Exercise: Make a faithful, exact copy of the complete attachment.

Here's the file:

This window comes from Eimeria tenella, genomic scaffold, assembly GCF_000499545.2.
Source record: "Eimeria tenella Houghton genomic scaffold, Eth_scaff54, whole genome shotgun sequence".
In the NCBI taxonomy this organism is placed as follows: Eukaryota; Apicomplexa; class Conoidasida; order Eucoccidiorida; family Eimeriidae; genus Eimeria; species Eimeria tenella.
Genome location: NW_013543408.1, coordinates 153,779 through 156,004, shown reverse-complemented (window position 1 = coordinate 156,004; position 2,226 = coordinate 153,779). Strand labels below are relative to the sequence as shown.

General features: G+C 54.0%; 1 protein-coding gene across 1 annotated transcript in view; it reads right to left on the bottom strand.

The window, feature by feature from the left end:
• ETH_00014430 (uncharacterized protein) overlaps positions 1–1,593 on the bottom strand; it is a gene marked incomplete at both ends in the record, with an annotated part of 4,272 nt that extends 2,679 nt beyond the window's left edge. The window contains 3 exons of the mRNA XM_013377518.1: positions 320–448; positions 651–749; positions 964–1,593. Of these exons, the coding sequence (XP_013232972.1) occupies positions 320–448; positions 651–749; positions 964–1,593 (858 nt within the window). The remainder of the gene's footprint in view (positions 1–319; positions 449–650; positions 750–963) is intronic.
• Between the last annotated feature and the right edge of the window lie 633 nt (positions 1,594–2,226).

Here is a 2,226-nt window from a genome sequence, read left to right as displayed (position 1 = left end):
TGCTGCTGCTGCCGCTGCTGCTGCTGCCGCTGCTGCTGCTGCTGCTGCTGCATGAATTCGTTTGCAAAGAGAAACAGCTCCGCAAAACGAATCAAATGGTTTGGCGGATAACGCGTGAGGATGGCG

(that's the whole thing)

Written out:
This window comes from Eimeria tenella, genomic scaffold, assembly GCF_000499545.2.
Source record: "Eimeria tenella Houghton genomic scaffold, Eth_scaff54, whole genome shotgun sequence".
In the NCBI taxonomy this organism is placed as follows: Eukaryota; Apicomplexa; class Conoidasida; order Eucoccidiorida; family Eimeriidae; genus Eimeria; species Eimeria tenella.
Genome location: NW_013543408.1, coordinates 153,779 through 156,004, shown reverse-complemented (window position 1 = coordinate 156,004; position 2,226 = coordinate 153,779). Strand labels below are relative to the sequence as shown.

General features: G+C 54.0%; 1 protein-coding gene across 1 annotated transcript in view; it reads right to left on the bottom strand.

The window, feature by feature from the left end:
• ETH_00014430 (uncharacterized protein) overlaps positions 1–1,593 on the bottom strand; it is a gene marked incomplete at both ends in the record, with an annotated part of 4,272 nt that extends 2,679 nt beyond the window's left edge. The window contains 3 exons of the mRNA XM_013377518.1: positions 320–448; positions 651–749; positions 964–1,593. Of these exons, the coding sequence (XP_013232972.1) occupies positions 320–448; positions 651–749; positions 964–1,593 (858 nt within the window). The remainder of the gene's footprint in view (positions 1–319; positions 449–650; positions 750–963) is intronic.
• Between the last annotated feature and the right edge of the window lie 633 nt (positions 1,594–2,226).

Here is a 2,226-nt window from a genome sequence, read left to right as displayed (position 1 = left end):
TGCTGCTGCTGCCGCTGCTGCTGCTGCCGCTGCTGCTGCTGCTGCTGCTGCATGAATTCGTTTGCAAAGAGAAACAGCTCCGCAAAACGAATCAAATGGTTTGGCGGATAACGCGTGAGGATGGCG